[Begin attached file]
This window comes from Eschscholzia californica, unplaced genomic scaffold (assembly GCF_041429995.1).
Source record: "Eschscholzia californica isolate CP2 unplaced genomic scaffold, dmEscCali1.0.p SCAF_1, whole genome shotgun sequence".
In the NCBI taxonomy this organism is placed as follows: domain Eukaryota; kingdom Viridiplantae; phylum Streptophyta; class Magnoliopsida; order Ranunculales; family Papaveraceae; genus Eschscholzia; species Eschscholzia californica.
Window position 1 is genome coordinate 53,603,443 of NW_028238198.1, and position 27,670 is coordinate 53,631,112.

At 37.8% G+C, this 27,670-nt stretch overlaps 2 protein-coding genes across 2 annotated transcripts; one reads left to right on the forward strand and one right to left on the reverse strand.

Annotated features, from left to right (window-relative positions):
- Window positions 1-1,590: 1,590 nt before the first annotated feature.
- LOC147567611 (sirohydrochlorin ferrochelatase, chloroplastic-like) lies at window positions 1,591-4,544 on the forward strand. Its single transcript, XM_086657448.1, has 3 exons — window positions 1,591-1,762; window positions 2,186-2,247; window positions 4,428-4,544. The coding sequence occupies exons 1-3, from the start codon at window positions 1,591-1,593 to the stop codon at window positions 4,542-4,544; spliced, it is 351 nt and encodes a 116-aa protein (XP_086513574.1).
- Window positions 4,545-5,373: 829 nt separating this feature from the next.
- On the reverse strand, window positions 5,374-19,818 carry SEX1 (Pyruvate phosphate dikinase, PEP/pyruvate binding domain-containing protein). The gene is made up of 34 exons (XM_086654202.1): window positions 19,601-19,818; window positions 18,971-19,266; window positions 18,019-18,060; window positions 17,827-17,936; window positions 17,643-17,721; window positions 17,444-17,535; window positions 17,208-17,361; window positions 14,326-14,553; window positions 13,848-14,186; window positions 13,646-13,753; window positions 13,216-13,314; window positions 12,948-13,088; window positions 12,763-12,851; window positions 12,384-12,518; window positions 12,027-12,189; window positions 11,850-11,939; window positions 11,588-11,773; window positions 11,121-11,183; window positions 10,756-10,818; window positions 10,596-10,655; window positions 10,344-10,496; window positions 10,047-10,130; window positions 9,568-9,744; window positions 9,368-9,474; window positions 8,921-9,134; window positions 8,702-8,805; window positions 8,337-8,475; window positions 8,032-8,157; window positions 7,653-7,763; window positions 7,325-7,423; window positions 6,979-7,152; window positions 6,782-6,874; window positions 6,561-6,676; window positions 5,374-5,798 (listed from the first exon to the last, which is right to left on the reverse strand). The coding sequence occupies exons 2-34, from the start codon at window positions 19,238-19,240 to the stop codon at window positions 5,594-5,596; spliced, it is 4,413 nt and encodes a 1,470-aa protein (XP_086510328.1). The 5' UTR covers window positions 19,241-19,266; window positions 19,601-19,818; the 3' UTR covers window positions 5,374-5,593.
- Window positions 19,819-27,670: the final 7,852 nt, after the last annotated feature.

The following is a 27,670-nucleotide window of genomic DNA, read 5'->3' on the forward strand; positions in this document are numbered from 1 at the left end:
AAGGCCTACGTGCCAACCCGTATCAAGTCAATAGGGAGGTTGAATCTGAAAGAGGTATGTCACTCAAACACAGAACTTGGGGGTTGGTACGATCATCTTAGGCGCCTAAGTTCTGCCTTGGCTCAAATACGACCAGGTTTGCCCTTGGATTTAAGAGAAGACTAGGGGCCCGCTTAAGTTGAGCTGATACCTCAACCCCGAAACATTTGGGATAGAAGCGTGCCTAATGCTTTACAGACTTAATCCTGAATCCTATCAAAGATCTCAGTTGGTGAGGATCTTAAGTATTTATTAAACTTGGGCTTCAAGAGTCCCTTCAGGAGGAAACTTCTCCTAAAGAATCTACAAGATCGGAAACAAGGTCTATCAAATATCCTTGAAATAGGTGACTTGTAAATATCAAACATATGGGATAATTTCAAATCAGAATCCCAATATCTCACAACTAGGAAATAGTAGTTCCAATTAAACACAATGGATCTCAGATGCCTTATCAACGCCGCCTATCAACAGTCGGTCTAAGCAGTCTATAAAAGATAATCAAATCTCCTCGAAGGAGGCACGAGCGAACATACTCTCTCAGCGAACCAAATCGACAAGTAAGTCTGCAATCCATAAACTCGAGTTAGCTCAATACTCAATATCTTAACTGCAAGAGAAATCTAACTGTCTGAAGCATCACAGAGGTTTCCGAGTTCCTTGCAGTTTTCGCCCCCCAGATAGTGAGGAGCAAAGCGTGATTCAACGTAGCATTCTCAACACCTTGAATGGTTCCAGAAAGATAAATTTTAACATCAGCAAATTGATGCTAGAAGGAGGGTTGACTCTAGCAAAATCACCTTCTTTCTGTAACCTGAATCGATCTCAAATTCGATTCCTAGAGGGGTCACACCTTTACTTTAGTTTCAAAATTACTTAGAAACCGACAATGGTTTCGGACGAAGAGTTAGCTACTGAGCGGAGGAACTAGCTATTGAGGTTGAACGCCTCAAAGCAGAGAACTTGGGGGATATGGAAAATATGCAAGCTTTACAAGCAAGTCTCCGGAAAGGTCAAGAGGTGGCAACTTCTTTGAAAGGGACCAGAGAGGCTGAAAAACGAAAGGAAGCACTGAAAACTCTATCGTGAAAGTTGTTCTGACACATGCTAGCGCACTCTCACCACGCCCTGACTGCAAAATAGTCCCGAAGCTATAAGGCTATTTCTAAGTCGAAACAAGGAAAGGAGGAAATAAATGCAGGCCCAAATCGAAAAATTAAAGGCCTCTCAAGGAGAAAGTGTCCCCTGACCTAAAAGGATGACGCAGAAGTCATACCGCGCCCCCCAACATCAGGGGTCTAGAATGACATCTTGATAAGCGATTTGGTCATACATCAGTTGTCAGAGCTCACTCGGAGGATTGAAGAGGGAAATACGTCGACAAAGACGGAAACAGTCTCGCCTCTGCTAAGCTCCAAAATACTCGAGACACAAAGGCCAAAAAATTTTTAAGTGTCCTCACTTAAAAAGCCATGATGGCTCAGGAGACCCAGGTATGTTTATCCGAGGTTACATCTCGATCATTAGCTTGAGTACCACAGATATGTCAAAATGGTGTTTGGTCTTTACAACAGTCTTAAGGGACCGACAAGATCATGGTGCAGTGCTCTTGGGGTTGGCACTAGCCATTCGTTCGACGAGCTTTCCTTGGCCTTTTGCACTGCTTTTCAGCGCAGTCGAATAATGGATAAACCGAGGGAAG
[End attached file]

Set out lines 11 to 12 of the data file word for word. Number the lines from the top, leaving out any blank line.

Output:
- Window positions 19,819-27,670: the final 7,852 nt, after the last annotated feature.

The following is a 27,670-nucleotide window of genomic DNA, read 5'->3' on the forward strand; positions in this document are numbered from 1 at the left end: